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Seed is a hugely ambitious in-development MMO that echoes EVE Online, Rimworld and The Sims

December 21, 2017

"MMOs have come to a halt, so far as innovation is concerned," Klang Games co-founder Mundi Vondi tells me. "With Seed, we hope to change that."

To say Seed is ambitious is an understatement. Within minutes of booting up its pre-alpha demo, Vondi has namechecked The Sims, Dwarf Fortress and Facebook as just some of the driving forces behind its persistent simulation. Its universe is said to be "driven by real world emotion and aspiration", which in practice aims to one day craft an MMO world with, potentially, millions of residents. Building colonies from the ground up parallels the workings of Civilization, while the potential for story-generation echoes Rimworld. Within, characters will live out their virtual lives whether the player is present or not.   


"If you think about Facebook, imagine your profile was removed every time you logged off," says Vondi. "That's how most MMOs are today. I think this will add the network effect that the likes of Facebook has, so we're trying to learn from that."

Hailing from a fine art, production and filmmaking background, Seed marks Vondi's first professional videogame project. Klang's other cofounders, Oddur Snær Magnússon and Ívar Emilsson, though, are ex-CCP employees who both worked on EVE Online. It's this collective experience that informs Seed's goals—even if what I'm shown isn't quite as sophisticated as what's promised down the line.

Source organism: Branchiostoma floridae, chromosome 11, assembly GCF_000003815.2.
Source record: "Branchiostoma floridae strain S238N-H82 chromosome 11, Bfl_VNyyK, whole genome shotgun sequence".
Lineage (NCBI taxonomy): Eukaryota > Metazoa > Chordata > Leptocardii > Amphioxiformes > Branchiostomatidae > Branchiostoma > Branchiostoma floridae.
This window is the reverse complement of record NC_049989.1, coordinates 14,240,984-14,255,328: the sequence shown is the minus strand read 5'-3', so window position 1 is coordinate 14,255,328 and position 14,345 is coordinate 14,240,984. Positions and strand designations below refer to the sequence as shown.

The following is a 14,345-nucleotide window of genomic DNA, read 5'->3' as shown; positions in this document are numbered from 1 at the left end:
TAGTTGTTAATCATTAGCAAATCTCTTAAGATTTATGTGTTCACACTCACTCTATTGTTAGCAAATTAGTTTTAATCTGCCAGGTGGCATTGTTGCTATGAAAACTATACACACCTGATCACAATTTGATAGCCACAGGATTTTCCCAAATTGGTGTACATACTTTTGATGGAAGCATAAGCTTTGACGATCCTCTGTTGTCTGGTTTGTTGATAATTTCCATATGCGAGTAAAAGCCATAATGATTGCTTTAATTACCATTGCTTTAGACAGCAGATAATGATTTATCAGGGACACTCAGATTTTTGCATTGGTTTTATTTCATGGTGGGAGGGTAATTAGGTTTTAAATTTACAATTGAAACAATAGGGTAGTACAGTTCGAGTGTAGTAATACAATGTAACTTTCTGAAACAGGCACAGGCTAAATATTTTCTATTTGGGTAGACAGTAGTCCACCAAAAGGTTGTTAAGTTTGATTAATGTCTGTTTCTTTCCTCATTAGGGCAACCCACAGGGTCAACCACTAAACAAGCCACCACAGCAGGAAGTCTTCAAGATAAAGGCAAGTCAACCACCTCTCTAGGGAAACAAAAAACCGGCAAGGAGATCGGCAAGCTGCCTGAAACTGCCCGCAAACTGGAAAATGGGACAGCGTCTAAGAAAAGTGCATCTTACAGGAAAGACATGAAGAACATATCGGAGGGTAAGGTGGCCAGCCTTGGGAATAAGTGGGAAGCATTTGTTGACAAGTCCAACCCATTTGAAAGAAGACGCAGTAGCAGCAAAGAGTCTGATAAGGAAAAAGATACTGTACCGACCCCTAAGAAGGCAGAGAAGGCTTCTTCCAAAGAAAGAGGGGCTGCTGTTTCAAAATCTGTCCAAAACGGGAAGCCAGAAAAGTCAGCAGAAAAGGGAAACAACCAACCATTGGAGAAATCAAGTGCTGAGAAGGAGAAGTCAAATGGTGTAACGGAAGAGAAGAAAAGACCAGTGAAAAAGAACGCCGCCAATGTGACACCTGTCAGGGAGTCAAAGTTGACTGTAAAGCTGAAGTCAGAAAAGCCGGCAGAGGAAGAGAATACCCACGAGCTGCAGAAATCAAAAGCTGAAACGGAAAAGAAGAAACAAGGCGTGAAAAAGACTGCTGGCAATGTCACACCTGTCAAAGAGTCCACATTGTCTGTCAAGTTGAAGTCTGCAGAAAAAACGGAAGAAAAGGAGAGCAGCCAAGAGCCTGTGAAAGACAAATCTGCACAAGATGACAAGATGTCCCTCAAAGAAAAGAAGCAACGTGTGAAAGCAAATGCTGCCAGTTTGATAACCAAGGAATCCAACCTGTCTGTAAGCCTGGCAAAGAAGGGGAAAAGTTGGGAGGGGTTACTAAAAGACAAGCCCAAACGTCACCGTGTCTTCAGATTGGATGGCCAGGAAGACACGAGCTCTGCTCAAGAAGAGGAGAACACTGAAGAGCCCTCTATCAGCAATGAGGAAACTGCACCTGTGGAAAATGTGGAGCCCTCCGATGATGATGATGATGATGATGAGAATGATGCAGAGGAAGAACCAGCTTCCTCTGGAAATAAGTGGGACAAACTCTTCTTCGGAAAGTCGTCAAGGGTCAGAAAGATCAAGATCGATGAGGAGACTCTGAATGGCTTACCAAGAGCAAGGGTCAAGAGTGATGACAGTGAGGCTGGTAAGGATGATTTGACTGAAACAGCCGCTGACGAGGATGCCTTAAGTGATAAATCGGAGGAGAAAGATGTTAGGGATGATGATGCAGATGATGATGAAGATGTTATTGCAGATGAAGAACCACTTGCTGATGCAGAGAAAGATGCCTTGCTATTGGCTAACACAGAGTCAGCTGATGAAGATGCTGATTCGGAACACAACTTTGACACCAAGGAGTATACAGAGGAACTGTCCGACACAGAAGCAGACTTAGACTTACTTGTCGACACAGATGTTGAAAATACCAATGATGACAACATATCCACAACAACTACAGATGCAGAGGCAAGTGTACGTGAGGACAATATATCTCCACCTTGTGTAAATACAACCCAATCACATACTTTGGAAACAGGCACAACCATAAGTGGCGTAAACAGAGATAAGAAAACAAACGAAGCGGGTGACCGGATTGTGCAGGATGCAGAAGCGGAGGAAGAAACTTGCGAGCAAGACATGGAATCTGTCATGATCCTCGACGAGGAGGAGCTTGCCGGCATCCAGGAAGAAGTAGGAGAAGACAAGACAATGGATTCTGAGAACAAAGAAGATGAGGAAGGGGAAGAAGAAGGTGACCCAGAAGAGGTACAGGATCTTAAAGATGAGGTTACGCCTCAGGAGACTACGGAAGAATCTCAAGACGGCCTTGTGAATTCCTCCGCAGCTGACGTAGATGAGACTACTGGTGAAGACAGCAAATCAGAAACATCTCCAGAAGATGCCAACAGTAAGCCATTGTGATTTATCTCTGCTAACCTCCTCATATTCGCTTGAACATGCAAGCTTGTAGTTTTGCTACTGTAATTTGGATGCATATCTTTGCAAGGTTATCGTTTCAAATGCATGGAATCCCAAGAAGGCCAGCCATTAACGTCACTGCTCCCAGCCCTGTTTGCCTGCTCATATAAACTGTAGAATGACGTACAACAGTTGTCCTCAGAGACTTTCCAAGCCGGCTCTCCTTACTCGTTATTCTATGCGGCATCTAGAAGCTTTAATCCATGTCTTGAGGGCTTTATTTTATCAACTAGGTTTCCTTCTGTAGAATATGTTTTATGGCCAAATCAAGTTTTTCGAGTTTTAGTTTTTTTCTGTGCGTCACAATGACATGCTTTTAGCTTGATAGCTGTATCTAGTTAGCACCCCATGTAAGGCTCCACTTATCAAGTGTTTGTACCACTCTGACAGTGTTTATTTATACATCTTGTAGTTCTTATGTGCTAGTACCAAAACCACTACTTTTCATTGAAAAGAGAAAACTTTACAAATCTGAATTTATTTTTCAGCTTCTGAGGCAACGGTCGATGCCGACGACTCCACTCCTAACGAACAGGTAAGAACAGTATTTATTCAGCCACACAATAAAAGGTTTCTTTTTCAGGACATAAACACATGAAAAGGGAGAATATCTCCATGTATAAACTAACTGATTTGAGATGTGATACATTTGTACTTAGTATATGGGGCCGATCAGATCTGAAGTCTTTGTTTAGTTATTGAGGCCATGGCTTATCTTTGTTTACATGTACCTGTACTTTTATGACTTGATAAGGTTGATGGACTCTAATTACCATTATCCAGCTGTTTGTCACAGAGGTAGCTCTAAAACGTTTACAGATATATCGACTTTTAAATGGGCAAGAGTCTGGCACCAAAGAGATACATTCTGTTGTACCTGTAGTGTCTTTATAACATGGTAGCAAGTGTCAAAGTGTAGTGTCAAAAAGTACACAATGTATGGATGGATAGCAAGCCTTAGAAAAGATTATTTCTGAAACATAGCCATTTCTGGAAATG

Powered by Improbable's cloud-based SpatialOS tech, the hands-off demonstration I'm given kicks off with a group of humans touching down on a foreign planet 1,000 years after Earth has died. From here, a familiar colony sim-building routine unfolds, where the player issues their AI-controlled civilians with tasks and directives such as gathering vegetation for food, or foraging materials for base-building. It's all very management-heavy, but Vondi assures me variables such as player mood and emotion are at the forefront of every decision you'll make. 

"Even at this early stage in growing a colony, your civilians can get bad feelings that affect their behaviour—sleeping on the ground, for example—and these feelings can drive them towards certain traits," says Vondi. "If they're feeling great, they might become enthusiastic about the job, but on the other hand if their mental health gets really low, they might turn depressed or into alcoholics and other things like that."